After a month removed from NBA basketball, OG Anunoby returned to the Raptors lineup and fixed everything all at once.
When asked if he was surprised that he shot so well from 3 with a finger injury and so much missed time, OG answered definitively: “No.”. The same question in a different form was posed to him; did he expect it to be that good right off the bat? The answer was, of course: “Yeah.”. A man of very few words, but he can certainly convey what he wants to. Reporters have to do a lot of the leg work to get the most out of an Anunoby answer. His teammates don’t have to do much to get the most out of him on the court, though.
The shooting bump that Anunoby provided to a team that desperately needs one is the first question for a reason, but the other contributions he provides are invaluable. The cascading, tumbling in of opportunities that his presence provides for his teammates can’t be shrunk down to his shooting talent. Anunoby’s bevy of important skills plug themselves in where necessary, making everything easier for his team.
Pascal Siakam had one of the best 3-point shooting games of his life, and Anunoby played a massive part in getting him started. A well timed cut to drag a defender away and open up Siakam for a wide-open three, lifting up to provide help to a drive (once again pulling a defender up) and dumping off to a, once again, wide-open Siakam for three – Siakam only took 33 corner threes over the course of the whole season (hitting 16), but the first 3 of his 6 made threes in this game came from the corner pocket. Siakam is rarely ever put in easy positions, but Anunoby’s gravity and keen awareness of how he shapes the defense allowed Siakam the space and opportunity. There are players on the Raptors, who receive minutes, that don’t impact defenses this way. Motion can go unchecked, but not Anunoby’s.
“I think we complement each other well. We’re both 6’8″- 6’9″, athletic, can shoot. It’s tough for teams to guard.” Anunoby said of Siakam after the win. “And then with Scottie, Precious, Chris, Fred, Gary, Thad. The whole team, all of us, we complement each other well. And I think we’re tough to guard.”
When the Raptors faced off against the Cavaliers earlier this month, Fred VanVleet wasn’t available, Gary Trent Jr. was in the funk that he’s still occupying, and the Raptors put up a paltry 18 points from downtown on 25-percent shooting. The Cavs mixed in zone looks with tight-shelled man defense. Siakam’s drives into the teeth of it generated kick-outs to wide open shooters, but the promise of points rarely ever came. Anunoby wasn’t so much a revenge tour, as he was the proper offensive punctuation point of an NBA offense – the Raptors miss that sorely at times.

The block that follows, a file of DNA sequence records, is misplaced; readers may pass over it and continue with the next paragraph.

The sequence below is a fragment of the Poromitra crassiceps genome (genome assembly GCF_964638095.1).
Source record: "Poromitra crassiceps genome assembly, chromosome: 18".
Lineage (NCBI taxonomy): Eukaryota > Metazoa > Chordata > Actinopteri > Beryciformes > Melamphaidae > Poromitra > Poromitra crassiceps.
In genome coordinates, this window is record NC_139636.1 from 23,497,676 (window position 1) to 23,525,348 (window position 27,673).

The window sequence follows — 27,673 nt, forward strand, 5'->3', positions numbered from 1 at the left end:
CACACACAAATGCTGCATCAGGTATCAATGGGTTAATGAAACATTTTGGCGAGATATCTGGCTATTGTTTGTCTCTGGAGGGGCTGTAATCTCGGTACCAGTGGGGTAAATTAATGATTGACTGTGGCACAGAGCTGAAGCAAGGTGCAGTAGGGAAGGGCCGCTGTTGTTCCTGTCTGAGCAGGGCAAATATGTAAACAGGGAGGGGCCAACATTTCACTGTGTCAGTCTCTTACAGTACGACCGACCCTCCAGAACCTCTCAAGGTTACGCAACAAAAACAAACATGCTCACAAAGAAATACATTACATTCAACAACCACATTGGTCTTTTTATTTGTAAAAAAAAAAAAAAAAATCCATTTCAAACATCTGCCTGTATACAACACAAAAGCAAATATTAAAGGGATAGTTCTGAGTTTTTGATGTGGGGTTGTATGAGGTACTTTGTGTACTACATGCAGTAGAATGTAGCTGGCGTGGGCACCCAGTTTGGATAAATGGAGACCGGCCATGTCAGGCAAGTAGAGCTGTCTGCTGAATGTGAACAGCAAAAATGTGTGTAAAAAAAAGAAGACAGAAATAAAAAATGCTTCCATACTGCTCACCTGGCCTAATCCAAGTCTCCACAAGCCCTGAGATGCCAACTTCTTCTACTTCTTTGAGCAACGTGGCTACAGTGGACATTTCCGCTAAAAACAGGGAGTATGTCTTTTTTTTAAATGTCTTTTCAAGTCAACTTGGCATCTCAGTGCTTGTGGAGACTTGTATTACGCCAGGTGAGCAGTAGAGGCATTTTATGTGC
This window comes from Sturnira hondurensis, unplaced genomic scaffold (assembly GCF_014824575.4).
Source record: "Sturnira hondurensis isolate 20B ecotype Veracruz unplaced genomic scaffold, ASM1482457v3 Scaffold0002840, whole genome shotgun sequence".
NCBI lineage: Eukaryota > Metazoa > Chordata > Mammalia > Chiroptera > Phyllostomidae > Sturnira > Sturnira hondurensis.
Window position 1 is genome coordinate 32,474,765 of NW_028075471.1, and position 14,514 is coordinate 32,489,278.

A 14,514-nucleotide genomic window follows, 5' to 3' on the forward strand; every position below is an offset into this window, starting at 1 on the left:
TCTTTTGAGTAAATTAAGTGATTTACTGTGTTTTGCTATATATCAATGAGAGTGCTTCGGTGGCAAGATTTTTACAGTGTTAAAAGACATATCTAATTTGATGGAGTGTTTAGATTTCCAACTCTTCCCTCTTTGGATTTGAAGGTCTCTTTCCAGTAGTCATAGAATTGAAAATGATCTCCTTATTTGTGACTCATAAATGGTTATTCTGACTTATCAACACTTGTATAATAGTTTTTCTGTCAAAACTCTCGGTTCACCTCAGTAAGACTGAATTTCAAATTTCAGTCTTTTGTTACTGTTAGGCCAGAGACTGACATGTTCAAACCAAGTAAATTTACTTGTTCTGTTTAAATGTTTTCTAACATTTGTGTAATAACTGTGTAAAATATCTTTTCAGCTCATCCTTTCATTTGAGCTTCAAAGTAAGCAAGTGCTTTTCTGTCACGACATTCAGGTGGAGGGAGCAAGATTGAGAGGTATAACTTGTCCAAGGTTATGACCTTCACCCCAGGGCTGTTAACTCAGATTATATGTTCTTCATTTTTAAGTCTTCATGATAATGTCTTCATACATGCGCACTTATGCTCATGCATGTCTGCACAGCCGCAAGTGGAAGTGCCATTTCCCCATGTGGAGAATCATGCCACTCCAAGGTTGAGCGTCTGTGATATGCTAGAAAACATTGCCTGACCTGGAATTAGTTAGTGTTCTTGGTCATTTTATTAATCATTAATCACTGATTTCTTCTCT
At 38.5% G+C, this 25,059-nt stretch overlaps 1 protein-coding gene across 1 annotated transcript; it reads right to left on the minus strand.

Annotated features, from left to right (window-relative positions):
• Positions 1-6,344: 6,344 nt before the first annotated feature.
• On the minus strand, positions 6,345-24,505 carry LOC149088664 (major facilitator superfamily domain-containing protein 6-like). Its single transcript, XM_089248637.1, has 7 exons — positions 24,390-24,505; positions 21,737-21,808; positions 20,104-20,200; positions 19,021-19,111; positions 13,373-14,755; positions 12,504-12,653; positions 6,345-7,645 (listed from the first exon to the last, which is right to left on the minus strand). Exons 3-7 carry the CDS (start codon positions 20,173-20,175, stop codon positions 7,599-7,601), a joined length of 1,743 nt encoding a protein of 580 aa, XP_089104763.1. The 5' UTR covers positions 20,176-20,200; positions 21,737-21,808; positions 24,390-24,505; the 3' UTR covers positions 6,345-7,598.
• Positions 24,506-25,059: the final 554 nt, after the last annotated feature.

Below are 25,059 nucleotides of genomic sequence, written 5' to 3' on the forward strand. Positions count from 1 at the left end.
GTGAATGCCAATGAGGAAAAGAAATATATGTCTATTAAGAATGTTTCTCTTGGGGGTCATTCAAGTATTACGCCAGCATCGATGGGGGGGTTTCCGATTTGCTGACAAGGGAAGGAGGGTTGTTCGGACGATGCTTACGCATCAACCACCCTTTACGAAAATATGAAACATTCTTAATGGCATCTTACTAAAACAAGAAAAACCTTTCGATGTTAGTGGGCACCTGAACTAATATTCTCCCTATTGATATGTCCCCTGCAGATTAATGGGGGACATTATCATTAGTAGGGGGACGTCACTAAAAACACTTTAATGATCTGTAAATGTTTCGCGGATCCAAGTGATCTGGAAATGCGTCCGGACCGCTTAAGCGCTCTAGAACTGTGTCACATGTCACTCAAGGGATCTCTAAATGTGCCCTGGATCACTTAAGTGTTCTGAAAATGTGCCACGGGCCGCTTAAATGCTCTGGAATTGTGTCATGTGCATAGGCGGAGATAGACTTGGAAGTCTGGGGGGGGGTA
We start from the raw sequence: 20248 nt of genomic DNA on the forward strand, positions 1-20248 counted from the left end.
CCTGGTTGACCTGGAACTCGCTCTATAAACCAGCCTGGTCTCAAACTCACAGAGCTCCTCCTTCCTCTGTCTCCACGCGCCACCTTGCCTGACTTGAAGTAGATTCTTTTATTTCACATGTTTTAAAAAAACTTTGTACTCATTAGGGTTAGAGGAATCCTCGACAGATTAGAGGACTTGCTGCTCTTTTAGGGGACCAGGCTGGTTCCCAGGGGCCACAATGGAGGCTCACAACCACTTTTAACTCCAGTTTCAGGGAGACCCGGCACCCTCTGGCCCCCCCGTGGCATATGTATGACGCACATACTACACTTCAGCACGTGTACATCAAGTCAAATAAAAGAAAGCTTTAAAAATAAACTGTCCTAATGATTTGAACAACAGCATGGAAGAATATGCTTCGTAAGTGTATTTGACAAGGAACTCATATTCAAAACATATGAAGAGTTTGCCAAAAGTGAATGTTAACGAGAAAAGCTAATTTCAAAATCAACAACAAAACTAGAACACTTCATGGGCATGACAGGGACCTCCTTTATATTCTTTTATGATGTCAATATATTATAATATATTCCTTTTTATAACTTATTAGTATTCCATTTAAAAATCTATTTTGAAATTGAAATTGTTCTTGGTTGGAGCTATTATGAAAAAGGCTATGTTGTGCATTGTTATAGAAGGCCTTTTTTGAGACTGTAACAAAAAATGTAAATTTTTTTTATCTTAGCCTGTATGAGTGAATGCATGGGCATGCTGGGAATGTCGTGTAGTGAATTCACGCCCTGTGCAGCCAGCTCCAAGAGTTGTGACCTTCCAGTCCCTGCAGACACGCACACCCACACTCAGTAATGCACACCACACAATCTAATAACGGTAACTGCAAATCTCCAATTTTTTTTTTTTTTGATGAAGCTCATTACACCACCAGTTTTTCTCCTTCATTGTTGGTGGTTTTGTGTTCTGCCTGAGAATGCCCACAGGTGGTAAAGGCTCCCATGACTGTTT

“He’s another person out there that you can kick the ball to.” Siakam said of Anunoby after the win. “I think that he’s gonna be open, they help off of him, you know that’ll always be open and he’s gonna make those shots. So, I’m definitely glad to have him back. Obviously, he’s not where he probably wants to be, but it just felt super good to have him out there. Someone else to kick the ball to, and he’s gonna make plays and come out and play defense. So yeah, I was really impressed with the fact that he hasn’t played and he came back and played like he did today. So yeah, good job to OG.”
An empty-side ‘DHO’ with one of the league’s best drivers and a great shooter never hurt anyone.
And the ramifications of Anunoby’s shooting hitting the lineup are far-reaching. Over his last 7 games, VanVleet is hoisting up over 17 shots a game, and shooting less than 36-percent from the floor, and 28-percent from three, respectively. While he deals with this lingering knee injury, a major offensive burden is an overextension for VanVleet. With Anunoby back in, not only does it simplify some of the screening actions for the point guard, but it allows him to assume the role of “spacer” on offense instead of creator. Pared down, the Raptors can still weaponize VanVleet’s shooting without running his body ragged through the physical toll of an offensive engine in the NBA. Only 9 attempts, a tidy 40-percent from 3, VanVleet found a comfortable role against the Cavaliers and finished with a +15.
Not to be forgotten are the plays where Anunoby extends advantages on offense. Screening and rolling to the rim for free throws, attacking a closeout and dumping off to Barnes for a layup. The added punch and connectivity he adds to the defensive end of the floor. The Raptors have faced a few stars while he was away, and had he been available to step out on them, who knows how some of those losses might have turned out. He provides so much it almost seems passive, but it’s all very intentional.
As we keep our minds on Anunoby, Trent Jr., and VanVleet finding their way into the playoffs with good health, it’s important to consider the workload ramifications of more depth as far as it pertains to Siakam. He’s played every single game since Dec. 28th at nearly 40 minutes every night, and when asked about the physicality of the Cavs game, he didn’t mince words in sharing how physical he feels every night is for him:
“All these games are physical, to me it’s physical every single night. You know, just driving, and the physicality. As someone who has the ball most of the time it’s like, you know, you can feel it for sure. Yeah, it feels like that every night for me, I’ll say.” – Pascal Siakam
OG BACK LETS GOOOOO pic.twitter.com/PUFDVBQsjQ
— Samson Folk (the coach) (@samfolkk) March 24, 2022
And this is the major appeal of Anunoby’s return. Outside of a young man finding his health and getting to return to something he’s really good at, the intersections of a lot of the Raptors weaknesses and pressing issues tie into his return. The first look back at it? Really damn good. So, I’ll echo Siakam’s sentiments as a signoff. Good job to OG.
Have a blessed day.